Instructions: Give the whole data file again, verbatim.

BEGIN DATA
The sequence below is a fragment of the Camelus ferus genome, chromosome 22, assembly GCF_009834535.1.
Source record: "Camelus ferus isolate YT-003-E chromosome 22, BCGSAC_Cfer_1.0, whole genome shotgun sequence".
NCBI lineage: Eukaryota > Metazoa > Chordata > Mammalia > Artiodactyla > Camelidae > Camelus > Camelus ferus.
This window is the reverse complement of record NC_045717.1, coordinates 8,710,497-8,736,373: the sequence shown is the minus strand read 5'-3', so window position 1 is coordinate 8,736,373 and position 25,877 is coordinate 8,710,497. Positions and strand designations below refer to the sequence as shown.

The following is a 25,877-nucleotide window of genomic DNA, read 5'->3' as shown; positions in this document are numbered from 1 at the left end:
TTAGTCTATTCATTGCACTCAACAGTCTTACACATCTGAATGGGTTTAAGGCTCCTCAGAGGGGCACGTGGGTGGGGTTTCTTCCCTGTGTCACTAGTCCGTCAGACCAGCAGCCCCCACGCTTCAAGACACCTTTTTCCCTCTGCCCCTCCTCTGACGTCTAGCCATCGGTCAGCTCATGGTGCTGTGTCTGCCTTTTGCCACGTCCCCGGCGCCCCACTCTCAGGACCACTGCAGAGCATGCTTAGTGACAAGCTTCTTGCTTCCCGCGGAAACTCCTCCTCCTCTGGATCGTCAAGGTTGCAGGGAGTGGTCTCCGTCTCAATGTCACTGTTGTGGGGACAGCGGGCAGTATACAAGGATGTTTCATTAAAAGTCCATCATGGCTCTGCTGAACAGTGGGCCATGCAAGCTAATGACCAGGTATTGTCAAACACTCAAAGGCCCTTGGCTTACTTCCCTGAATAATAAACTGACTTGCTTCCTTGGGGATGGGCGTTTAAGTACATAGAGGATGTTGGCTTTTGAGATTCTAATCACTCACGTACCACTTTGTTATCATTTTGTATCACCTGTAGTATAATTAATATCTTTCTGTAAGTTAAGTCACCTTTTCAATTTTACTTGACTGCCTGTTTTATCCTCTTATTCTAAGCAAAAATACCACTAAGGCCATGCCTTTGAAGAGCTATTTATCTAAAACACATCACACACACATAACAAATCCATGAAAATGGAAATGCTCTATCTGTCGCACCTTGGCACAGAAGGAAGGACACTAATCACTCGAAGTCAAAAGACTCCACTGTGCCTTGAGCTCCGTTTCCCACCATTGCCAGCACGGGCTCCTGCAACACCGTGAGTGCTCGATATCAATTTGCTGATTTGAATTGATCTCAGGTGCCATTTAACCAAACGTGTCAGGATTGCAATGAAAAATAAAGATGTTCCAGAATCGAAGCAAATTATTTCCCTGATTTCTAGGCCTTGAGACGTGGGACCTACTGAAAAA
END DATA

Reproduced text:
The sequence below is a fragment of the Camelus ferus genome, chromosome 22, assembly GCF_009834535.1.
Source record: "Camelus ferus isolate YT-003-E chromosome 22, BCGSAC_Cfer_1.0, whole genome shotgun sequence".
NCBI lineage: Eukaryota > Metazoa > Chordata > Mammalia > Artiodactyla > Camelidae > Camelus > Camelus ferus.
This window is the reverse complement of record NC_045717.1, coordinates 8,710,497-8,736,373: the sequence shown is the minus strand read 5'-3', so window position 1 is coordinate 8,736,373 and position 25,877 is coordinate 8,710,497. Positions and strand designations below refer to the sequence as shown.

The following is a 25,877-nucleotide window of genomic DNA, read 5'->3' as shown; positions in this document are numbered from 1 at the left end:
TTAGTCTATTCATTGCACTCAACAGTCTTACACATCTGAATGGGTTTAAGGCTCCTCAGAGGGGCACGTGGGTGGGGTTTCTTCCCTGTGTCACTAGTCCGTCAGACCAGCAGCCCCCACGCTTCAAGACACCTTTTTCCCTCTGCCCCTCCTCTGACGTCTAGCCATCGGTCAGCTCATGGTGCTGTGTCTGCCTTTTGCCACGTCCCCGGCGCCCCACTCTCAGGACCACTGCAGAGCATGCTTAGTGACAAGCTTCTTGCTTCCCGCGGAAACTCCTCCTCCTCTGGATCGTCAAGGTTGCAGGGAGTGGTCTCCGTCTCAATGTCACTGTTGTGGGGACAGCGGGCAGTATACAAGGATGTTTCATTAAAAGTCCATCATGGCTCTGCTGAACAGTGGGCCATGCAAGCTAATGACCAGGTATTGTCAAACACTCAAAGGCCCTTGGCTTACTTCCCTGAATAATAAACTGACTTGCTTCCTTGGGGATGGGCGTTTAAGTACATAGAGGATGTTGGCTTTTGAGATTCTAATCACTCACGTACCACTTTGTTATCATTTTGTATCACCTGTAGTATAATTAATATCTTTCTGTAAGTTAAGTCACCTTTTCAATTTTACTTGACTGCCTGTTTTATCCTCTTATTCTAAGCAAAAATACCACTAAGGCCATGCCTTTGAAGAGCTATTTATCTAAAACACATCACACACACATAACAAATCCATGAAAATGGAAATGCTCTATCTGTCGCACCTTGGCACAGAAGGAAGGACACTAATCACTCGAAGTCAAAAGACTCCACTGTGCCTTGAGCTCCGTTTCCCACCATTGCCAGCACGGGCTCCTGCAACACCGTGAGTGCTCGATATCAATTTGCTGATTTGAATTGATCTCAGGTGCCATTTAACCAAACGTGTCAGGATTGCAATGAAAAATAAAGATGTTCCAGAATCGAAGCAAATTATTTCCCTGATTTCTAGGCCTTGAGACGTGGGACCTACTGAAAAA